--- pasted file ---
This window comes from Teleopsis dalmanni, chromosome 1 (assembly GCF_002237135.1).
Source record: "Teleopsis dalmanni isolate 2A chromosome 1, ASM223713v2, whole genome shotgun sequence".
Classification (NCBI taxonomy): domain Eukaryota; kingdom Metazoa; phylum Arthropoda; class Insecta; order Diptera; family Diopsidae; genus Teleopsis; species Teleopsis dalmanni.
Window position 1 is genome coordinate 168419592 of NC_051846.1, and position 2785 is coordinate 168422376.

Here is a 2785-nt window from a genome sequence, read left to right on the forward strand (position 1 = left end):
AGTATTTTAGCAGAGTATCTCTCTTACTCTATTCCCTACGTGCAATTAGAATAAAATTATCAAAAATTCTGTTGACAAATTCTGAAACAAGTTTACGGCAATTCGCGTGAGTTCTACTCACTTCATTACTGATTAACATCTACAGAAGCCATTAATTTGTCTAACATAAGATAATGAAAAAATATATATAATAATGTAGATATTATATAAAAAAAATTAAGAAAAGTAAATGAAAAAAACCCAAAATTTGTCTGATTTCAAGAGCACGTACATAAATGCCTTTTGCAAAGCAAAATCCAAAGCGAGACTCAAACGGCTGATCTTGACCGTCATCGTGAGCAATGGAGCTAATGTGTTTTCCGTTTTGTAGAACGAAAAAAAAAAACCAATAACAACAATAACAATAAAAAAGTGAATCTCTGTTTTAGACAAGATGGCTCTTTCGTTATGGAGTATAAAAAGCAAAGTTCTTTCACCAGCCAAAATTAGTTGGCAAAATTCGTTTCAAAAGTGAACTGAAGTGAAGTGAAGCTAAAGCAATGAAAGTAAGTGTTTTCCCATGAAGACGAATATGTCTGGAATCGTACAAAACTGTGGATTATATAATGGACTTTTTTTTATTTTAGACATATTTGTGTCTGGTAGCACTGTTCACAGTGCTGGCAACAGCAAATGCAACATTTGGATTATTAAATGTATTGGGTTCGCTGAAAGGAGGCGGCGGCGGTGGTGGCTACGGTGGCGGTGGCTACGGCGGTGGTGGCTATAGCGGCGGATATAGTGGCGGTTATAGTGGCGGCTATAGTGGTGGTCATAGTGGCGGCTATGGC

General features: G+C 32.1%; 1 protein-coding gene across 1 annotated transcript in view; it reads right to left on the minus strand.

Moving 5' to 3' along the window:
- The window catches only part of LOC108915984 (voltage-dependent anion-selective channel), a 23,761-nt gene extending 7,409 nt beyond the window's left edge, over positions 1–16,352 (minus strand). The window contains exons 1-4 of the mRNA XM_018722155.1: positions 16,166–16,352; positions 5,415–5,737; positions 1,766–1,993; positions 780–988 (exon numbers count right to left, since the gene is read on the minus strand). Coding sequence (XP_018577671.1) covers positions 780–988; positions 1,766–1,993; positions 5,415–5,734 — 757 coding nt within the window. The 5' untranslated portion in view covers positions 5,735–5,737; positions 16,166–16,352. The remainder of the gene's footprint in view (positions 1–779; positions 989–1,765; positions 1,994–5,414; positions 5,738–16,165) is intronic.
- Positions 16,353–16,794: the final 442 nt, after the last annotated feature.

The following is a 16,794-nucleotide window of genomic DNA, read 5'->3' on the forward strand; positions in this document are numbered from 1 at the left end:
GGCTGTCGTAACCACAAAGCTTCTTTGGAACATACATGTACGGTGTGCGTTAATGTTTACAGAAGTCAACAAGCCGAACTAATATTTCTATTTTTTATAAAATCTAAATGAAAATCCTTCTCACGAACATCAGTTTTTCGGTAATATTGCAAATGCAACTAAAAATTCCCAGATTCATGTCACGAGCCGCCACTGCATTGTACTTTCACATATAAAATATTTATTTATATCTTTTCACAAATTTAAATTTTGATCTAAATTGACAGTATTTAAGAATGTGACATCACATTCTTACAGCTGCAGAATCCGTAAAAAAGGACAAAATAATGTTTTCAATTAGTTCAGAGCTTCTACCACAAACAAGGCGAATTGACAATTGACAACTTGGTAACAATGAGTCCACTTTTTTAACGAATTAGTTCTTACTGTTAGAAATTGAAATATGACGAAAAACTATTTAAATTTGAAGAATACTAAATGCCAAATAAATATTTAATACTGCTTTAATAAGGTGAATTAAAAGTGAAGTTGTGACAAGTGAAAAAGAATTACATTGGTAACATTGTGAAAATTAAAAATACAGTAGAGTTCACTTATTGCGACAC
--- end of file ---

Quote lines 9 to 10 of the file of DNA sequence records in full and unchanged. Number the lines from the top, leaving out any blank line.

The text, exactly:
- The window catches only part of LOC108915984 (voltage-dependent anion-selective channel), a 23,761-nt gene extending 7,409 nt beyond the window's left edge, over positions 1–16,352 (minus strand). The window contains exons 1-4 of the mRNA XM_018722155.1: positions 16,166–16,352; positions 5,415–5,737; positions 1,766–1,993; positions 780–988 (exon numbers count right to left, since the gene is read on the minus strand). Coding sequence (XP_018577671.1) covers positions 780–988; positions 1,766–1,993; positions 5,415–5,734 — 757 coding nt within the window. The 5' untranslated portion in view covers positions 5,735–5,737; positions 16,166–16,352. The remainder of the gene's footprint in view (positions 1–779; positions 989–1,765; positions 1,994–5,414; positions 5,738–16,165) is intronic.
- Positions 16,353–16,794: the final 442 nt, after the last annotated feature.